It makes sense to me that we scored highest on aesthetics: from layout to color palette to typography, we excelled. We’re not strangers to design, after all; it’s a key component of what we do. But another part of what we do is storytelling, and that’s where the sites I looked at seemed to fare worst.
Storytelling in the digital age is a complex task. On the web, we need to embrace a more interactive version of storytelling than we embrace on our stages. Consumers of content on the web create their own narratives by the click-choices they make, moving from site to site, task to task, consuming and creating alternately. They aren’t passive. Too many of our websites seem to be constructed as if we’re going to talk to people; on the web, though, we need to talk with them, which is a lot more complicated.
On the web, we need to embrace a more interactive version of storytelling than we embrace on our stages... Too many of our websites seem to be constructed as if we’re going to talk to people; on the web, though, we need to talk with them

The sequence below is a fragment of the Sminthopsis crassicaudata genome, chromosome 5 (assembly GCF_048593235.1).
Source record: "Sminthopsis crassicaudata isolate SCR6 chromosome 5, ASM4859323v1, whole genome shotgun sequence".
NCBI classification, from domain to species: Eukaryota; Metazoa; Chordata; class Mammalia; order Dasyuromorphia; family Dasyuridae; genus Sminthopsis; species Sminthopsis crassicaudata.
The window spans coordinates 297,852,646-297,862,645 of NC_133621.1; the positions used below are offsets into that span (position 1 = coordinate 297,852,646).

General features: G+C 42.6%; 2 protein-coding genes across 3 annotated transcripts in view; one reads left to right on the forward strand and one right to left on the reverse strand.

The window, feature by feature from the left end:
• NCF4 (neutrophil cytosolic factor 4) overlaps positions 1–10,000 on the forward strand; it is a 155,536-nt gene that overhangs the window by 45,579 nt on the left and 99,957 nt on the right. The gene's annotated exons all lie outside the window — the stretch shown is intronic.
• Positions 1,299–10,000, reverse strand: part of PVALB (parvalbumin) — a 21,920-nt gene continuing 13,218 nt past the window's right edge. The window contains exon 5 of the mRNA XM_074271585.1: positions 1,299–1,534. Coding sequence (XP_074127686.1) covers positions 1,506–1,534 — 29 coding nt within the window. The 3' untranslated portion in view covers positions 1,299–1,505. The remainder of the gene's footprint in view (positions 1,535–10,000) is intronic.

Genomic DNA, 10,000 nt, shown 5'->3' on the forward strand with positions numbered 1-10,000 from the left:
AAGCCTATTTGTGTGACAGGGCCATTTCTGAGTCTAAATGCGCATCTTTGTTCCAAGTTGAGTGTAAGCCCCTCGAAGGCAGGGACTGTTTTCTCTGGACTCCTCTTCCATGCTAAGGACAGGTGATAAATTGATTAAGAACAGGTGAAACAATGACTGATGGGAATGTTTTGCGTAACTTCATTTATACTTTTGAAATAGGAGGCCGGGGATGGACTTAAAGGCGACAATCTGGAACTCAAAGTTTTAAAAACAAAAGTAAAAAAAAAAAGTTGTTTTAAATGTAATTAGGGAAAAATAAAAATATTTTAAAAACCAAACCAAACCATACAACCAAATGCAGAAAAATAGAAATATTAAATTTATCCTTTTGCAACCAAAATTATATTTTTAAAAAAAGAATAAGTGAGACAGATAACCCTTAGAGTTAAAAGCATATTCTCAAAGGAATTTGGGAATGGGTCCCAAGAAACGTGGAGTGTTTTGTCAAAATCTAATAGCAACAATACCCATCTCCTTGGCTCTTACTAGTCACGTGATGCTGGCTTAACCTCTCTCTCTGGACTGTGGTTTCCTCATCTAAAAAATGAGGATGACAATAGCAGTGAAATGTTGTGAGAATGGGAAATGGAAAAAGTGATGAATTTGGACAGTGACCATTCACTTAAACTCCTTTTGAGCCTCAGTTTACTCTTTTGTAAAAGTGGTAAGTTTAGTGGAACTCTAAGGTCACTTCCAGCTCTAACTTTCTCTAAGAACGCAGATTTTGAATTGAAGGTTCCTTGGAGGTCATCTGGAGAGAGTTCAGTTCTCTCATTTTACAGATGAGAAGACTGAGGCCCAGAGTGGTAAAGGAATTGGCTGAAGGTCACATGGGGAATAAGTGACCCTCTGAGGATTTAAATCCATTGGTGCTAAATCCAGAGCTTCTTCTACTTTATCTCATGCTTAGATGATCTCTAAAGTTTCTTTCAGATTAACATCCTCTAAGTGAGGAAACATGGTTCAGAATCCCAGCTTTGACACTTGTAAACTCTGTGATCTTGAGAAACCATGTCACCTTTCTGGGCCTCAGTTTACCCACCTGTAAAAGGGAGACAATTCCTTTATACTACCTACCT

There are three “categories” of stories we ought to be enabling on our websites: transactional, informational, and creative. Each of these deserves separate attention.
The transactional stories people want to tell with us are perhaps straightforward. The most obvious, perhaps, is ticket-buying: “I came to your site, I found the show I wanted, I learned more about it, I chose a date, and I bought a ticket.” You can imagine the others: donating, visit-planning, contacting. This sort of story can unfold in myriad ways, and it’s critically-important that whatever way you choose, you get it right. Transactional stories are about efficiency and simplicity: fastest to the end of the process wins. Do we do this well? I’d give the cohort I examined a B-. (Individual grades ranged from A to F.) There were difficult-to-find links, information gaps, too many clicks to get places: classic missteps, all of them. We can do better.